“What has already been achieved had not been disputed. However, neither side has publicly said that the problem is in fulfilling the Interim Benchmarks of the already open chapters. And that’s actually the reason why new clusters haven’t been opened”, Minić stresses.

She concludes that in general, none of the Western Balkan candidate countries has made progress in the accession process, and, as the process is bilateral, the EU has no reason to be satisfied either. The Inter-Governmental Conference with Serbia took place the same day as the EU once again failed to adopt Negotiating Frameworks with Albania and North Macedonia.

The dispute over the rule of law reforms in Serbia

The fact that Serbia has recently been making efforts in the area of the rule of law and political criteria for membership, which are, according to the new methodology, even more closely related to the overall progress, has not been disputed, but rather the impact and selectiveness of these reforms.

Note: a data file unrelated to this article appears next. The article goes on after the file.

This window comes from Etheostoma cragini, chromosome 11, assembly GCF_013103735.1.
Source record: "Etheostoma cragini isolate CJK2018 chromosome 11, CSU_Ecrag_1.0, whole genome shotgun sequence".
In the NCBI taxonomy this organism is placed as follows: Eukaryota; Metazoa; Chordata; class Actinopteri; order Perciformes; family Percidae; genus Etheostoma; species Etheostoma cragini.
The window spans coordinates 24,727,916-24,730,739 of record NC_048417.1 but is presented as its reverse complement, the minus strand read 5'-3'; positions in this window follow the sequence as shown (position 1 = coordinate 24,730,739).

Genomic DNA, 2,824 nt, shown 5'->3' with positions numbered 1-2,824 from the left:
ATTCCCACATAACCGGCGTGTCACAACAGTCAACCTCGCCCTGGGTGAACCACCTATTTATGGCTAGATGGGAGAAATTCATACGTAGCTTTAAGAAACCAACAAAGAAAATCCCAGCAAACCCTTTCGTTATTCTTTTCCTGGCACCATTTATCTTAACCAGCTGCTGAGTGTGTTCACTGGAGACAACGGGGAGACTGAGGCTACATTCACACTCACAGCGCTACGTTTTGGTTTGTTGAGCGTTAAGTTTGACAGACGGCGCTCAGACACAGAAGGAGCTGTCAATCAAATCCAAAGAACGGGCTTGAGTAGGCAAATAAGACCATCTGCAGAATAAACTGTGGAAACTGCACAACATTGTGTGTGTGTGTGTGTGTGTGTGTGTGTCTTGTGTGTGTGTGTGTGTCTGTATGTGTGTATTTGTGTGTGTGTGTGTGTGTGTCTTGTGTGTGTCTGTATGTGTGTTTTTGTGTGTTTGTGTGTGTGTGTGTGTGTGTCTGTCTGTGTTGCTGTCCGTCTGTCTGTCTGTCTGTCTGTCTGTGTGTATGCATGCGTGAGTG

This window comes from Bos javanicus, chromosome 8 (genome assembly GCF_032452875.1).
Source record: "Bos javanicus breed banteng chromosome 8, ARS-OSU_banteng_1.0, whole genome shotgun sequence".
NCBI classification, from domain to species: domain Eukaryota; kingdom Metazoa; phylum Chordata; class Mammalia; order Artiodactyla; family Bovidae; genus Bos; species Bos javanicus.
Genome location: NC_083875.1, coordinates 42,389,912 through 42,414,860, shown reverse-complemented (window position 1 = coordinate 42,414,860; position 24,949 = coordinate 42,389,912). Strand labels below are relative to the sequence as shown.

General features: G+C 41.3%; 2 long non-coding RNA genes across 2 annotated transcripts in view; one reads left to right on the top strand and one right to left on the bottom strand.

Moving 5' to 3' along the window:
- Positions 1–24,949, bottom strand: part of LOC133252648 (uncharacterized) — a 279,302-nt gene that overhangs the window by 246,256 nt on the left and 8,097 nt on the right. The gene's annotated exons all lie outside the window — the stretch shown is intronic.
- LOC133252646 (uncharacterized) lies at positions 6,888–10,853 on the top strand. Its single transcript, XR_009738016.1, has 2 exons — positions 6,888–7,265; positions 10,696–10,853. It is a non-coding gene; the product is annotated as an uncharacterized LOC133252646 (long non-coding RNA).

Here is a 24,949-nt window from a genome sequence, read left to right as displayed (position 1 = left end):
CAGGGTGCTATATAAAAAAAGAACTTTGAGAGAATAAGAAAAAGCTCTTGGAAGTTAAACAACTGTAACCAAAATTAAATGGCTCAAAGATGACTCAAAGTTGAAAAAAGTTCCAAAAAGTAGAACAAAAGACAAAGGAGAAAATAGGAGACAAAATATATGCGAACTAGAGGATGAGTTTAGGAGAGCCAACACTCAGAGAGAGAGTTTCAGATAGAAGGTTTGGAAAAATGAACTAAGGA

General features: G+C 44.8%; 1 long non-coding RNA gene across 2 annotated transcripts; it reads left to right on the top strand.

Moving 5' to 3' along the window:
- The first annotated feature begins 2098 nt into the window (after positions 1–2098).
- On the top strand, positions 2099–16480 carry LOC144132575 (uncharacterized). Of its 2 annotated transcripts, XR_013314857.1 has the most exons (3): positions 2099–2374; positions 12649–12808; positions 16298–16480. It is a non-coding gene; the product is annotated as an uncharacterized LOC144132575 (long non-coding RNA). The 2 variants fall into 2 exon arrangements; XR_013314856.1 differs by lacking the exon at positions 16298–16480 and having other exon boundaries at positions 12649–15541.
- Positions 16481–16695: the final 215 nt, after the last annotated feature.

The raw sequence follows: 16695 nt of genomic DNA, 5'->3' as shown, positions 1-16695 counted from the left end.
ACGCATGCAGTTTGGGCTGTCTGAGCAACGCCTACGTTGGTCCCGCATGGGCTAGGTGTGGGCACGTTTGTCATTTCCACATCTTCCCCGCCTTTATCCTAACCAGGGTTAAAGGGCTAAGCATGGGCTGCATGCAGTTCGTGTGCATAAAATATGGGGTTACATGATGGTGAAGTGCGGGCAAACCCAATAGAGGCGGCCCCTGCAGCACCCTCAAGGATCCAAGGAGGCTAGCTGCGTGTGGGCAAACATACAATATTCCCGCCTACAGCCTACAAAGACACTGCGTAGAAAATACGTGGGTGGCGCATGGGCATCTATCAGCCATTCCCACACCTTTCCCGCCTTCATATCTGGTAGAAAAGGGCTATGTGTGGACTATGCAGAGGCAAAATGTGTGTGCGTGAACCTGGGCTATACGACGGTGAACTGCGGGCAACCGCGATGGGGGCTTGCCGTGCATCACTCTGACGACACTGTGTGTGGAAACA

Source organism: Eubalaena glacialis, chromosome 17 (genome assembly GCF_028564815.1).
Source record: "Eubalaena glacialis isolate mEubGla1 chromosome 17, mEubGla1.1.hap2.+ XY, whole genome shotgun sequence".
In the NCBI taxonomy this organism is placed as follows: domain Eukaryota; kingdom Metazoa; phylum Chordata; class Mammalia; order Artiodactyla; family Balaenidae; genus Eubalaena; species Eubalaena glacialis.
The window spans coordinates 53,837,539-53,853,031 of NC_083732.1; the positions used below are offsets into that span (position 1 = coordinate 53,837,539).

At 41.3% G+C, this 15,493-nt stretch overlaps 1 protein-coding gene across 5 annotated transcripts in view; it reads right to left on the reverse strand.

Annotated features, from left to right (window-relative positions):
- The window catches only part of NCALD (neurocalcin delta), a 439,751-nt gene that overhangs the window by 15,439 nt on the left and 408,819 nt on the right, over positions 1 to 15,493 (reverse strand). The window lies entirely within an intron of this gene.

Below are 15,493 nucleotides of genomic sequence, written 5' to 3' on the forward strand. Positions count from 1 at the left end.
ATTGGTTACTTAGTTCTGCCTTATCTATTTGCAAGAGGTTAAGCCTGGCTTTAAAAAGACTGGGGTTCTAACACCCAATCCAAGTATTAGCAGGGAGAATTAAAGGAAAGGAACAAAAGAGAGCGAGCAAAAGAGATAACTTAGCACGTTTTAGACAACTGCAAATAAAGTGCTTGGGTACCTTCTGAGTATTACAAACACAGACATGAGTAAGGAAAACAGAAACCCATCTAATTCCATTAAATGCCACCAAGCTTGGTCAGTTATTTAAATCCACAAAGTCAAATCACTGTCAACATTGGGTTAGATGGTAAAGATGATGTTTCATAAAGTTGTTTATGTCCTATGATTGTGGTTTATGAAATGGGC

In a new report released by the Centre for Contemporary politics, most of the reform activities were assessed as formal and procedural, and many are still be in the phase of implementation. Among the most important reform steps in the past eight months is the initiative to change the Constitution and several laws, as well as the establishment of working groups for electoral conditions and the drafting of various strategic documents. Some of them, such as the change of the Constitution, remain controversial in the eyes of the experts.

The report, which analysed the Government’s performance from October 2020 to June 2021, added that there are serious problems that remain unresolved, including the lack of progress in improving the election conditions when it comes to key problems – media imbalance, pressure on voters and abuse of public office.

Problems of attacks on journalists and judges, as well as the capture of the media, were also emphasised in the report, which was based on the assessments of the multiple civil society organisations.

Whether any of these issues were raised during the Inter-Governmental Conference and whether resolving the problems in these areas were marked as a priority in the coming months, has not been shared with the public.